I had slowed during mile 2, but when I saw the mile marker that indicated the beginning of mile 3, I upped my pace to uncomfortable. When I hit that final curve at the top left of the map, I figured I had only a quarter of a lap left! The only problem was that a quarter of a lap on a 400 meter track is nothing. On a two mile lap, it’s a half mile…. That is a long kick. And that last straightaway? It’s deceptively l-o-n-g.

But I finished, and to my surprise, I ran my best 5K in two years!


The running was done, but the race activities were still going on. Starting around 9 am, Darwin Rasmussen began announcing the overall winners, master winners, and senior winners. I had managed to place third in the male masters! After the announcement of those awards, there was a break before Darwin was going to move on to the age group winners. I headed over to the food truck to collect my post-race meal (included in the registration price).

The meal choices were a hamburger or hot dog, and tater tots or a hot dog. I opted for the burger and tots. I don’t think I would normally eat a burger and tots for breakfast, but man, after running a super satisfying 5K, it’s hard to beat that combination.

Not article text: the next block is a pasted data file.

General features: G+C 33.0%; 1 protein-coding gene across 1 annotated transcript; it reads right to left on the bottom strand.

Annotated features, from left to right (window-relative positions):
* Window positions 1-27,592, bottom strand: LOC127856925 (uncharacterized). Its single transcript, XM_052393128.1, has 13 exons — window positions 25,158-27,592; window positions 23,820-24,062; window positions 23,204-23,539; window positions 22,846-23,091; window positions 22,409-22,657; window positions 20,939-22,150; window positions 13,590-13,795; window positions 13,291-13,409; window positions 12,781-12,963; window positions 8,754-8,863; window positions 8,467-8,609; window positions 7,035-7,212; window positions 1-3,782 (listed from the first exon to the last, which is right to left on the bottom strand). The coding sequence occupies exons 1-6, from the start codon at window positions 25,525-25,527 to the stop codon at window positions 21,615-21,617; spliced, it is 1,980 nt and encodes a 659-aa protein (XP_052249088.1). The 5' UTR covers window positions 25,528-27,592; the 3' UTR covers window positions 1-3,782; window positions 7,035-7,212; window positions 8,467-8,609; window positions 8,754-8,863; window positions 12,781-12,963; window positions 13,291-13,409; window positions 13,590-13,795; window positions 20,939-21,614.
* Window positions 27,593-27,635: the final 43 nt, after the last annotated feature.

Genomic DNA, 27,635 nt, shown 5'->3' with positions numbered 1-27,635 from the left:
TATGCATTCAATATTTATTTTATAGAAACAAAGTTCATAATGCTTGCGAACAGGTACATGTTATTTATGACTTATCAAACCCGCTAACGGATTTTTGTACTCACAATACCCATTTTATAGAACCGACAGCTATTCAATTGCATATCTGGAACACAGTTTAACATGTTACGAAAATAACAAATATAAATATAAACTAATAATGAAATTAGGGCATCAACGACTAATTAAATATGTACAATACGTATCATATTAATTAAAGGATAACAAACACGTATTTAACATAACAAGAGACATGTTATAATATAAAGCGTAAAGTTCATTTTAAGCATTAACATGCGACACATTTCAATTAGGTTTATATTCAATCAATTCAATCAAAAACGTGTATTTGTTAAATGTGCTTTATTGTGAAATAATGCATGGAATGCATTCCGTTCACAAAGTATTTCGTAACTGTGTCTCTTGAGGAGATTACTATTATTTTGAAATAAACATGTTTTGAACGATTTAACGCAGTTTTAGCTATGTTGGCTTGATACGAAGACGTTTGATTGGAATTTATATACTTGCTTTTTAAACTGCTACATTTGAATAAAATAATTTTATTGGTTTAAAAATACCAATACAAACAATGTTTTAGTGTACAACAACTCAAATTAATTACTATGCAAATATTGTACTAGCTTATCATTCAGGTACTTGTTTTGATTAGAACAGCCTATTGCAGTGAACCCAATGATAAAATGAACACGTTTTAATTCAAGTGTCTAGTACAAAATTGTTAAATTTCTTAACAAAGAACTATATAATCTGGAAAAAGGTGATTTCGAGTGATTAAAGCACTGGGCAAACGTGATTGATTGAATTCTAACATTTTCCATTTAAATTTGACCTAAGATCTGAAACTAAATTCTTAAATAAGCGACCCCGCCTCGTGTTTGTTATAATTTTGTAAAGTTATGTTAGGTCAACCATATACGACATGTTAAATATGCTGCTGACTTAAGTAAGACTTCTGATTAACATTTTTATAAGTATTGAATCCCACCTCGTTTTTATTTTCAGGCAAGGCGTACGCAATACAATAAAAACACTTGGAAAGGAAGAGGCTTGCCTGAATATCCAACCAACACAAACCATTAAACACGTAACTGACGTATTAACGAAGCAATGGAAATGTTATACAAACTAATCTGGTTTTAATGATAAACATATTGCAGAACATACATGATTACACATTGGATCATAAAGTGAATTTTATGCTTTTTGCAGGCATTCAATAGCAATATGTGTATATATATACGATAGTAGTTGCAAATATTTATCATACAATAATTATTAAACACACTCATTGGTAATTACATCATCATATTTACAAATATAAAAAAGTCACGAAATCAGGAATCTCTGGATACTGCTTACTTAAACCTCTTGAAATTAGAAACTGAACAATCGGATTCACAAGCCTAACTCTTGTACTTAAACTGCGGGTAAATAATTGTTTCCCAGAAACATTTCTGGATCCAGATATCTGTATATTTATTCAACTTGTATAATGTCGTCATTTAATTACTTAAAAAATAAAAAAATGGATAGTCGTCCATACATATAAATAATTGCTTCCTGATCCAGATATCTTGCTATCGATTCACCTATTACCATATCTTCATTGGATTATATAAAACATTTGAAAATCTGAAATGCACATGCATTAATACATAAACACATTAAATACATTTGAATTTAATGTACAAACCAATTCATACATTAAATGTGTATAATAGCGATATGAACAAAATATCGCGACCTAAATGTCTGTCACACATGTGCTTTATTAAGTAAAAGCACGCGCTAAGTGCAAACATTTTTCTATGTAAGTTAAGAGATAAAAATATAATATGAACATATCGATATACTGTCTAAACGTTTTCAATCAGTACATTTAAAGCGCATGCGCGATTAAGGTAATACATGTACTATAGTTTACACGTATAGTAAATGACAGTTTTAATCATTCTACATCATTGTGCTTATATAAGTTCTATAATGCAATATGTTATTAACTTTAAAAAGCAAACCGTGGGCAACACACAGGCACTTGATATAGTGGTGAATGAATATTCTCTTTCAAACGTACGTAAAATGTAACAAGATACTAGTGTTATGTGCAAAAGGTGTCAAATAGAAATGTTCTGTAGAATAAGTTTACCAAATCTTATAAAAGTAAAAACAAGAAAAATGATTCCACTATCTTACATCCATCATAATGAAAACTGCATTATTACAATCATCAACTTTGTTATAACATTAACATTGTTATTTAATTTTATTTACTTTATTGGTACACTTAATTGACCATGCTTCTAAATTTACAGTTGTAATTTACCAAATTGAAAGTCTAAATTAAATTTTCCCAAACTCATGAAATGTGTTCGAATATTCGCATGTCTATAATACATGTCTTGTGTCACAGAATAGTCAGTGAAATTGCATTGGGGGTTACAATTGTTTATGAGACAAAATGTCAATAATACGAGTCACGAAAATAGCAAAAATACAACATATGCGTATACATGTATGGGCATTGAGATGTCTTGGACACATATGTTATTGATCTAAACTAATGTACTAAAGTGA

I made it back to the awards tent in time for the announcement of group winners. I suppose that is another downside of getting older… it takes longer to get to my age group! But it was fun seeing all of the age group winners called up, especially the kids (1-10, 11-14, and 15-19), some of whom were shy or thrilled or both about getting age group pins or plaques (for the top finisher in the age group).

Uberthons has been bringing a gong to races since at least the Freedomthon, with fairly liberal rules on who gets to bang the gong – if you PR the race, or if you PR the course, or even if you PR for that day…. Still, this was the first time that I felt that I deserved to bang the gong, so I gave it a big hard whack.

Nobody said you leave Uberthons races empty handed!

Well, as I said, the Portland 5K at the PIR totally lived up to my high expectations. It’s a fantastic venue for a race, and one for trying to get a 5K PR. For next year, it looks like Uberthons will be adding a 10K option, too!

Results

For full results, click here.

Photos

For photos of overall, master, senior, and age group winners, click here.

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About Tung Yin (240 Articles)
Law prof by day, runner all the time. Got off the couch in January 2011 and have been obsessed with running ever since.